This week’s blog is a guest entry by Gabriela Alvarado, the WFP Regional IT Officer for Latin America and the Caribbean. In the aftermath of Hurricane Matthew, Gaby lead the IT Working Group in Haiti, which provided support to the humanitarian response through the provision of ETC Connectivity Services. The team from the Regional Bureau worked with mVAM and Flowminder to supply valuable time-bound information to the operation.
Supporting Emergencies through Technology & Joint Efforts
It’s now been just over a month since Hurricane Matthew made landfall in Haiti, devastating the western side of the country. The hurricane has affected an estimated 2.1 million people, leaving 1.4 million in need of humanitarian assistance.
In the days following the hurricane, a rapid food security assessment was carried out to determine the impact of the hurricane on the food security of households and communities in the affected areas. In the most-affected areas, the départements of Grande-Anse and Sud, people reported that crops and livestock, as well as agricultural and fishing equipment, were almost entirely destroyed.
We all know the challenges we face at WFP when looking to collect information, in order to determine what would be the best response under the circumstances on the ground. In the aftermath of the hurricane, which had destroyed infrastructure, caused flooding, and temporarily knocked out telecommunications, gathering information from affected areas was especially difficult. So, WFP’s Information Technology team in the Regional Bureau for Latin America and the Caribbean reached out to Flowminder, a non-profit organization that uses big data analysis to answer questions that would be operationally relevant for government and aid agencies trying to respond to emergencies. Thanks to an existing agreement between WFP and Flowminder, WFP was able to quickly establish a working group and start data collection one day after the hurricane struck Haiti.
Flowminder aggregates, integrates and analyses anonymous mobile operator data (call detail records), satellite and household survey data, which helps to estimate population displacements following a crisis. Displaced people are some of the most vulnerable following a hurricane, and knowing where people have gone helps to provide more effective assistance.
By 24 October 2016, Flowminder estimated that 260,500 people had been displaced within the Grande Anse, Sud, and Nippes départements. In Les Cayes, the major city in Sud, the population grew by an estimated 42% in the aftermath of Hurricane Matthew according to Flowminder analysis. In fact, Flowminder analyses suggest that many people moved toward cities, even Jérémie and Les Cayes, which were severely damaged by the hurricane.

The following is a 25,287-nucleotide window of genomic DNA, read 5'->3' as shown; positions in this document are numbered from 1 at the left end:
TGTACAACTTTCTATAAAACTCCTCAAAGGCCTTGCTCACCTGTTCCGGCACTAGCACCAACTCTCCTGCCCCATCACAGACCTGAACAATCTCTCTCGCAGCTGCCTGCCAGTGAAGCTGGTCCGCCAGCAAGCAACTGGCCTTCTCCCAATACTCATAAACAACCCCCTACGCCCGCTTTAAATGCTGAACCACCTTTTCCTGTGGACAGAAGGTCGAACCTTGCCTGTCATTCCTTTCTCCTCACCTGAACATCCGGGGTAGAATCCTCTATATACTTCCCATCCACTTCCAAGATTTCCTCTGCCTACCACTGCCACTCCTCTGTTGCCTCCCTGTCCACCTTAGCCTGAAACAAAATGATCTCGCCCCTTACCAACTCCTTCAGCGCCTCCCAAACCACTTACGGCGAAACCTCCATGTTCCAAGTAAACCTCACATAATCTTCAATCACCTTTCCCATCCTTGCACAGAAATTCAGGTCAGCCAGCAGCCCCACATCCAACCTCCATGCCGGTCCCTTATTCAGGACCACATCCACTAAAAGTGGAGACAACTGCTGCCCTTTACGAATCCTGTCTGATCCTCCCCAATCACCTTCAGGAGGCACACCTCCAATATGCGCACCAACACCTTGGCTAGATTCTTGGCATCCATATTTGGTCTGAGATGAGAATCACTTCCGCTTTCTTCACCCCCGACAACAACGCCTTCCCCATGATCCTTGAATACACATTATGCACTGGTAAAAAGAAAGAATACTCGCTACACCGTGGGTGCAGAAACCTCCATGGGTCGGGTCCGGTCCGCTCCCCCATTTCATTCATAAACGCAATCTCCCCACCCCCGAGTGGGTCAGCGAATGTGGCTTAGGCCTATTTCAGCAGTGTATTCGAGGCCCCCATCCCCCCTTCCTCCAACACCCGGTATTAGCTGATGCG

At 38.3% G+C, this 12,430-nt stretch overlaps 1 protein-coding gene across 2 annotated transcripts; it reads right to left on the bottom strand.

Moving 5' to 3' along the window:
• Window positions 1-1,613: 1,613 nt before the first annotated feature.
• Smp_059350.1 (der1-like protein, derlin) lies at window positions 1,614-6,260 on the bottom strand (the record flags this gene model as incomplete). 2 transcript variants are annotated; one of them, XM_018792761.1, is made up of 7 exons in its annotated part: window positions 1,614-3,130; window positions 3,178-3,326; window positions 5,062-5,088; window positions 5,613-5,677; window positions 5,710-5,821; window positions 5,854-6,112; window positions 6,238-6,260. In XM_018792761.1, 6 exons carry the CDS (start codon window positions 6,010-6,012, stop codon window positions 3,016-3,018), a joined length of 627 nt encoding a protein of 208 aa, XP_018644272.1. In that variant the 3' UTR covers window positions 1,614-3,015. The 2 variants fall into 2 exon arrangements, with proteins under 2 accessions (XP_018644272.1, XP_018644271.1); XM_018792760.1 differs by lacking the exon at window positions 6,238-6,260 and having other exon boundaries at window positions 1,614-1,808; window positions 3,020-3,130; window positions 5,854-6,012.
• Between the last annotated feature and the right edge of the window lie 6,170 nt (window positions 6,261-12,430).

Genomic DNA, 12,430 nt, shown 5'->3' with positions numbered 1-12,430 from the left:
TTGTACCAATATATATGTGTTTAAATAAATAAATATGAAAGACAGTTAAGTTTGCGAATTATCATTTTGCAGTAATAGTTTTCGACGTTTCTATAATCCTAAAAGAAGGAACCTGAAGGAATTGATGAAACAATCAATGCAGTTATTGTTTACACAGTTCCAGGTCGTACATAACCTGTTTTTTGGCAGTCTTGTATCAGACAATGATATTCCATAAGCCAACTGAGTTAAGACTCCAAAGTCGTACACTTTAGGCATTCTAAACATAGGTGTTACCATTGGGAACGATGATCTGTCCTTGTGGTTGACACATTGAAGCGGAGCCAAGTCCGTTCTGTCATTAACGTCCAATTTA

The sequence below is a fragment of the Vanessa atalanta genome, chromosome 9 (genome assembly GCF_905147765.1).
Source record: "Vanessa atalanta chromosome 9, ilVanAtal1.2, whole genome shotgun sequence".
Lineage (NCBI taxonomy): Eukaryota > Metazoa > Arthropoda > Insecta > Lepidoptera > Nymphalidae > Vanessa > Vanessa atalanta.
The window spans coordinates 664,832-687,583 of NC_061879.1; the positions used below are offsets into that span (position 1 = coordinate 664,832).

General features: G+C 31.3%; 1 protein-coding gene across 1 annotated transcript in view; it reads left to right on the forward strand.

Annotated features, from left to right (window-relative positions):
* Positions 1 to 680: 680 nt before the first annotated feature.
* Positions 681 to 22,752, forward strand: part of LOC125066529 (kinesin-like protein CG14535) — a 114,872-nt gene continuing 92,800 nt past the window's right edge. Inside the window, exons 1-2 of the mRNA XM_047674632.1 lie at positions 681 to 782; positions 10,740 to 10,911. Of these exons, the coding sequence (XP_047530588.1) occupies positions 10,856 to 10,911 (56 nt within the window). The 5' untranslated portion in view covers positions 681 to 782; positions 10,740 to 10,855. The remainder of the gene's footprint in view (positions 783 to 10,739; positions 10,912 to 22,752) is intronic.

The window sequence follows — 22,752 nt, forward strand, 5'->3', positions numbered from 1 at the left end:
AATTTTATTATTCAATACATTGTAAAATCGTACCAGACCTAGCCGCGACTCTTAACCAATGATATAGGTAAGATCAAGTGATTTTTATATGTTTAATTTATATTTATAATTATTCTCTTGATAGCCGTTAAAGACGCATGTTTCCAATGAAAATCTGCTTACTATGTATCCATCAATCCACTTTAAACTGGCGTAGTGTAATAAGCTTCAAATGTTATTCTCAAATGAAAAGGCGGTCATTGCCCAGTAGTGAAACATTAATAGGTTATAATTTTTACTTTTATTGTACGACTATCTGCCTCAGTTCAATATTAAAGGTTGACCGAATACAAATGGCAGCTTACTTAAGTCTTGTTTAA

So how exactly did Flowminder make these estimates with so many areas barely accessible? By analysing anonymized call detail records from Digicel, one of Haiti’s major cell phone network providers, and comparing where people placed calls before and after the hurricane, Flowminder was able provide an estimate of the number of displaced people. Flowminder uses algorithms that look at where the last “transaction” (phone call or sms) took place each day in order to identify the place where people were living before the hurricane and then subsequently moved afterwards. . It makes sense – the last few calls or texts you make at night are often from your home. While Flowminder does not get exact locations from the call data records, they can identify a general home location using the closest cell phone tower. After identifying the home location, Flowminder needs to determine how many people each phone represents. In poorer areas, not everyone may own a phone, or many people may not be able to charge and use their phones after a natural disaster like a hurricane. Flowminder uses formulas which takes these factors into account, and translates the number of phones into an estimate of the number of people who are displaced.
How will this further help?
With the information provided by Flowminder, WFP is able to estimate:
- possible gaps in assistance in areas of the country which were not damaged by Hurricane Matthew, but which are experiencing an influx of people in need of food assistance following the hurricane;
- use and community ‘acceptance’ of the use of mobile money (one aspect is the availability of the service, while the other aspect is if it is being used in that area);
- the prevalence and spread of diseases (including Cholera, which continues to pose a risk in the aftermath of the hurricane).
It has been a very challenging yet incredible opportunity to see where and how technology can be used to further support an emergency response under difficult conditions and to ensure that WFP can reach the most vulnerable after a disaster.